The numbers and suits glowed in the dark, and sometimes she would see a flash of his nose, or a mouth filled with sharp teeth. His skin looked like bark, and she wondered more than once what it would be like to touch him. But she never dared. The Gnome could be dangerous, she knew. When his anger flared, he could hurt anyone quicker than either of them could realize.

Once, when her father was really far gone, he came into her room and threw open the closet door. He was huge and terrible, his eyes a void that made her feel small and alone and afraid. The Gnome was there, between her and her father, his shoulders rounded and his back hunched. Mushrooms bristled along his back. They smelled like wet grass, only different, and her stomach turned flips if she breathed in too deeply.

“Leave her alone,” the Gnome said.

“What the fuck–?” her father said, and stumbled out of the door. He looked at her differently then, at least when he was sober, and he talked to her even less. When he was drunk, he stayed out of her room. She was relieved, but it made things even worse for Mom. When Abigail woke up, long after the screaming had stopped, she would find her on the floor in the kitchen or the living room and make her as comfortable as she could. Someone had to. She couldn’t stand the idea that her mother thought no one looked out for her. At least Abigail had the Gnome. Her mother would have her.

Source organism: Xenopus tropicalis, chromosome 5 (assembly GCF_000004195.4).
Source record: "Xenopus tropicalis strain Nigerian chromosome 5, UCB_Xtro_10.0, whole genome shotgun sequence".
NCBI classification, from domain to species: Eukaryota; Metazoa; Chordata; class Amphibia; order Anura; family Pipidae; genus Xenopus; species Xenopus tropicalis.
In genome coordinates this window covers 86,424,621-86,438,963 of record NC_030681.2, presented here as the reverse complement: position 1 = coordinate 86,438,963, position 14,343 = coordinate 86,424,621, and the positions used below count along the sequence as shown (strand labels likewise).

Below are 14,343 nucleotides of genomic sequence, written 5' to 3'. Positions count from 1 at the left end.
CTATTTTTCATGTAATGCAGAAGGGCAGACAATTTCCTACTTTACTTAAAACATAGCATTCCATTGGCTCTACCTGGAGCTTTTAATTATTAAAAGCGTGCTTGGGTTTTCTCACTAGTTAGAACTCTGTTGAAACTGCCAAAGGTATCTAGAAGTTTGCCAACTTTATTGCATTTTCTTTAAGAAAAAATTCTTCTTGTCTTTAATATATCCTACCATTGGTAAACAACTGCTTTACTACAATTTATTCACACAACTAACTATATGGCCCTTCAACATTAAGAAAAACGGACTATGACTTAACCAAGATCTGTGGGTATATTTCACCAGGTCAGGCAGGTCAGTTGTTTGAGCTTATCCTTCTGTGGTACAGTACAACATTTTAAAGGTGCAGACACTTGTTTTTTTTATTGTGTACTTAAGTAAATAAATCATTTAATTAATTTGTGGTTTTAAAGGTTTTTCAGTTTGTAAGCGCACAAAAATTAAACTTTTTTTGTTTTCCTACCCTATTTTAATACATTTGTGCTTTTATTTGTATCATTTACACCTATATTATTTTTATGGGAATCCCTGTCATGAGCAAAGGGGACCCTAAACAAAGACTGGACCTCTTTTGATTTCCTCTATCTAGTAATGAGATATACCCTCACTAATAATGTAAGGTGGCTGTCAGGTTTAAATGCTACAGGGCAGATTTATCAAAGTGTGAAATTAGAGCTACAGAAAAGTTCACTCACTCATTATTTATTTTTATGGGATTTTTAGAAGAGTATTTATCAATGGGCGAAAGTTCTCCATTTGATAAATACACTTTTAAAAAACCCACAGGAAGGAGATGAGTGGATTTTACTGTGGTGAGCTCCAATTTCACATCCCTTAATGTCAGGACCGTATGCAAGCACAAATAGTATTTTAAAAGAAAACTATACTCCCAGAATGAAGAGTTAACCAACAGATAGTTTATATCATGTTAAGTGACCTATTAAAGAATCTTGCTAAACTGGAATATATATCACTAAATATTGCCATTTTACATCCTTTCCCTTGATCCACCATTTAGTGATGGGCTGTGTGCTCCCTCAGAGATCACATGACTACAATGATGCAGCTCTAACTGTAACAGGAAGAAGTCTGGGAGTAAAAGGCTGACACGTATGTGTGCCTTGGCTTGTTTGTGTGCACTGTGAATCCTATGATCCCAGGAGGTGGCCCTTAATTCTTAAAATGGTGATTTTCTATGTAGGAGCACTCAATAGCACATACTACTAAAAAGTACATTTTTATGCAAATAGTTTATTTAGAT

It was Tuesday night, and Abigail had trouble focusing on her homework. Distractions had been worse for a couple weeks now. Words would float and glow, shift and change into the marks of languages she had never seen. Shapes flickered just on the edges of her vision, like shadows of creatures she could never catch. Worse, her teacher had called her father at work about how much homework she had been missing, and how many tests she had been failing. She knew that when he came home, it would be bad. Her mother had told her that she was disappointed, had sent her to her room immediately, had told her not to come out until she came up to check on her homework. They looked at each other, and knew they were both in trouble.

But she went, and she tried to focus on her schoolwork, but the words shivered and hid whenever she looked at them. The shadows were more obvious than ever. The creatures were trying to be seen.